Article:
the Japs had temples on the railway,

built to ease the souls of soldiers who died,

their soldiers, not our soldiers,

not the men whose hands you held in the hut they called Ward 5,

the mummies wrapped in bloodied bandages,

who you sometimes saw at the bottom of the wooden staircase,

stroking the pokerwork fish as a soldier might stroke his wife’s face

when the war ends and you all Come Marching Home Again, hurrah, hurrah.


Hey Lofty is this how it was?

Did you stare at the bird trapped in the stained glass at the top of the staircase,

the diving swallow who never reaches the nest,

forever plummeting, never landing,

never making it home again to the girl you married

a week before they sent you off to war,

the girl who waited,

who took you back though you were a ‘sad sack’,

that’s what you wrote on the photo they took of you in the ‘rehabilitation camp’,

funny word, rehabilitation, from habitare,

to make fit, to live, to dwell,

but you couldn’t fit, not after Changi,

there was no safe dwelling, no home-place,

only the Homestead now,

for ever and ever, amen.


Hey Lofty is this how it was?

Did they nail the wire mesh over the balcony for you

in case the swallow took a dive over the railing

on a night when the dreams were more real than life,

the same dreams over and over,

the same Jap with the same stick of cane beating down on your back,

the same trembling twig-fingers

hanging over the edge of the stretcher in Ward 5,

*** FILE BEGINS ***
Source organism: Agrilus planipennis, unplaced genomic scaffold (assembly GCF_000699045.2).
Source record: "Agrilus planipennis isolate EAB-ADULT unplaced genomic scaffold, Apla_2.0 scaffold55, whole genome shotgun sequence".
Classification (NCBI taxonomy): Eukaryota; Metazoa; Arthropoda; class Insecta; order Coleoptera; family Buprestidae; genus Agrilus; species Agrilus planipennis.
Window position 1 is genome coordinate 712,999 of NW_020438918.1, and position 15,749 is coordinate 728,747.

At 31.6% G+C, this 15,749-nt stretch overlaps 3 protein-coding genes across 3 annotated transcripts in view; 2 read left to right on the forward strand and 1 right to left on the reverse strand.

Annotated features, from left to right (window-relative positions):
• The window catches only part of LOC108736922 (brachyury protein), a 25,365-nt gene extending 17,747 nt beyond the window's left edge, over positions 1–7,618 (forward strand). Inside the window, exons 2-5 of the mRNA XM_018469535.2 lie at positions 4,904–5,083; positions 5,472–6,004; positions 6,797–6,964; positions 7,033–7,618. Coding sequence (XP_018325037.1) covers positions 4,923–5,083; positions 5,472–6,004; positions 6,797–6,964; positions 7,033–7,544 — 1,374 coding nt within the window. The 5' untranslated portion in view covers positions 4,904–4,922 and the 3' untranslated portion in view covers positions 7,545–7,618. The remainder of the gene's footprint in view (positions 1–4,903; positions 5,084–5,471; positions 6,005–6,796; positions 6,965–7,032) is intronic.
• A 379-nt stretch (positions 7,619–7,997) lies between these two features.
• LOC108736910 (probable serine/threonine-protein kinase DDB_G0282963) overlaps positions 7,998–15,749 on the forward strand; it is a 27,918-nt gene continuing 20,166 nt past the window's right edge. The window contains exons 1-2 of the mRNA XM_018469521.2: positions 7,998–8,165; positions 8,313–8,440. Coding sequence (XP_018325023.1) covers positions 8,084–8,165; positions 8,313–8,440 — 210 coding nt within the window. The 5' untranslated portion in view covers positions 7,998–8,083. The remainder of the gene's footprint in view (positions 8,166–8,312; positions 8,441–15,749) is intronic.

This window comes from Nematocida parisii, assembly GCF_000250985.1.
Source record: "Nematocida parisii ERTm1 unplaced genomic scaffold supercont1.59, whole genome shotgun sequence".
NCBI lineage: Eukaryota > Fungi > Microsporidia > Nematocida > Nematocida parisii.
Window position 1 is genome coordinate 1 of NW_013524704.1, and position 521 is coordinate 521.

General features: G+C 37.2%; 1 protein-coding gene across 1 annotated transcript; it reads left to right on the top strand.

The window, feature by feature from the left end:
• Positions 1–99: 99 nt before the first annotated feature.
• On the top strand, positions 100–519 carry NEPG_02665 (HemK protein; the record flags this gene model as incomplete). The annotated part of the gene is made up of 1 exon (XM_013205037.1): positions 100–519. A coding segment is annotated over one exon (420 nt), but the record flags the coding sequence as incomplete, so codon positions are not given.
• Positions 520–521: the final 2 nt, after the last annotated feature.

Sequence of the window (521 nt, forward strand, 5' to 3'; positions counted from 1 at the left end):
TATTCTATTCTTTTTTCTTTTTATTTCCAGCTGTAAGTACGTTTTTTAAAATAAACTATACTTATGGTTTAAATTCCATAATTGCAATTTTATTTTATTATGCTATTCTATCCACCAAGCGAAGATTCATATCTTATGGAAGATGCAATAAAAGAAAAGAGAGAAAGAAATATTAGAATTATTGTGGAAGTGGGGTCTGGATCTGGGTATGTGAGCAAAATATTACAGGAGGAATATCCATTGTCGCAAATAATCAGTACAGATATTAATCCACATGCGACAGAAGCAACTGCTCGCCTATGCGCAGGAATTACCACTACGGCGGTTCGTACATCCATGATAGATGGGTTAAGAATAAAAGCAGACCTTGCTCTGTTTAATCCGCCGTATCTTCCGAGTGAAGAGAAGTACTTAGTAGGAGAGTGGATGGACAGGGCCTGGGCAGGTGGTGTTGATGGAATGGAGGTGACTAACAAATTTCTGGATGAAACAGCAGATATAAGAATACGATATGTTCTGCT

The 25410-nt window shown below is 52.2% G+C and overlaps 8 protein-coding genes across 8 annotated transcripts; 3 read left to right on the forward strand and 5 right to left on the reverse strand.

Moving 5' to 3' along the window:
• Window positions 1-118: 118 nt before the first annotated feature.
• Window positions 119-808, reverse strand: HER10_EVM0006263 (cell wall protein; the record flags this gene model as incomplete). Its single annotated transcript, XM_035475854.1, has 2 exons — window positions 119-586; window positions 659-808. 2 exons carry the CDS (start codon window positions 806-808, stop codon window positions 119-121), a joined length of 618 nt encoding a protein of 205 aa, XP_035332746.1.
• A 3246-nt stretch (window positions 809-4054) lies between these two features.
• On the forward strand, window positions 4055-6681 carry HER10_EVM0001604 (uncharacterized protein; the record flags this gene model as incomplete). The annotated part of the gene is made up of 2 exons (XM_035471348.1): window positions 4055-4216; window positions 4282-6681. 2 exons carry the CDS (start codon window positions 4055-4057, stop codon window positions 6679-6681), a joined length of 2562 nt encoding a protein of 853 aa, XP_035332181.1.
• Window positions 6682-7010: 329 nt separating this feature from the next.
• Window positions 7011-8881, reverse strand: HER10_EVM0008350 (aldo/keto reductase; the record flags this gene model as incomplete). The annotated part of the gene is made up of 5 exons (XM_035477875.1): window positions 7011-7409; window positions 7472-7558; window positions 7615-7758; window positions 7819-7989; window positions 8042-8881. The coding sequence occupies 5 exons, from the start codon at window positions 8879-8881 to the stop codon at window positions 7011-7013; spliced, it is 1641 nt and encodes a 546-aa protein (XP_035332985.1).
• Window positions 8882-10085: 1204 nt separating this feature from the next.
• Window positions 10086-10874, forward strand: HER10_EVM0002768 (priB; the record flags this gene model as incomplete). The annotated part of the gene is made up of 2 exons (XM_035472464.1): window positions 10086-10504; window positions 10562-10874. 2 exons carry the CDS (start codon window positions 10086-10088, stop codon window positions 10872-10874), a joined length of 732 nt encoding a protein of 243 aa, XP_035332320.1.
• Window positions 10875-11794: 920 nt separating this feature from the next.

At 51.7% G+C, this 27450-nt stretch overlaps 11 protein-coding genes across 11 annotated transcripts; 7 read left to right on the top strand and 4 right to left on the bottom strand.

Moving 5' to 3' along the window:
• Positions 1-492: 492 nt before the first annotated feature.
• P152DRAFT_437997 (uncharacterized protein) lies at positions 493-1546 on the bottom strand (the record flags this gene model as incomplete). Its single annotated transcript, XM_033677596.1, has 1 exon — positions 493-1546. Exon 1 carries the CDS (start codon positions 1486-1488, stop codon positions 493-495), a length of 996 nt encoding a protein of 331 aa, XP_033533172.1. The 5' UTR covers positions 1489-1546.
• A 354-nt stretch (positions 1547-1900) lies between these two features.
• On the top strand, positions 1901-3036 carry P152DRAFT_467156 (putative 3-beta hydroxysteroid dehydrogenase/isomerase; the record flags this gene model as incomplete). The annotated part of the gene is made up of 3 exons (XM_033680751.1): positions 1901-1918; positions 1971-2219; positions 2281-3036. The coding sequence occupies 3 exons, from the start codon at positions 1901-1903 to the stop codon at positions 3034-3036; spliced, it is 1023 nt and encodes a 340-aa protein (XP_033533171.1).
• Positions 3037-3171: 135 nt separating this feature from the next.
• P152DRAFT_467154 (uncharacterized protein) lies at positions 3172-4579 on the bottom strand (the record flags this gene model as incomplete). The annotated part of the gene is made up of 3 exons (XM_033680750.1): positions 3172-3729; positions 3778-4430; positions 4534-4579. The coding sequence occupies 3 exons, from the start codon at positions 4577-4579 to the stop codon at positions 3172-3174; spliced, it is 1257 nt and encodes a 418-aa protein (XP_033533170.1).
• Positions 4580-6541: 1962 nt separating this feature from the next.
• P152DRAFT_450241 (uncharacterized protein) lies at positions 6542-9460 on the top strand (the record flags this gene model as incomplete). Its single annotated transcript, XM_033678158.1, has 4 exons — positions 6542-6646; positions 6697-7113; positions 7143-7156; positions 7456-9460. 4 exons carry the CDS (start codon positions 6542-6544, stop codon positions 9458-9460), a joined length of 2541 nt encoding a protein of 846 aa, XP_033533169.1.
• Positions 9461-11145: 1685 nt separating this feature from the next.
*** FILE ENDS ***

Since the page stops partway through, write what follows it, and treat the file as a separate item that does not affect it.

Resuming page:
waiting for that last ciggy,

mate do us a favour, just one more smoko, hand it over, ya miserable coot,

but in your dreams there are no more smokes,

just the twig-fingers stilling and stiffening on the stretcher,

over and over again,

and is that what you wanted, Lofty,

a dive, a plummet, the soft green grass under the balcony,

the stilling, the stiffening, the silence?


Hey Lofty is this how it was?

Did you think that words would cure you –

‘it’s unburden or burst’, you said –

did you think that a poem was a ticket home,

that if you wrote it all down and called it ‘So, you want OUT’,

even better, if you started a magazine at the hospital, handed it round,

someone would read those words – ‘So, you want OUT’ –

someone would come and get you out,

but out to where, Lofty,

back to the dry red dust under the dying orange trees,

back to the free farmland they gave you after the war,

funny word, free, no costs,

and when you came home you were free,

but there was a cost and no way to pay,

no freedom,

just Mr Smith’s pokerwork fish swimming under the staircase,

burnt into the wood ‘in the Japonaise manner’,

way back when nobody knew what the Japs would do

if they got their hands on you.


Hey Lofty is this how it was?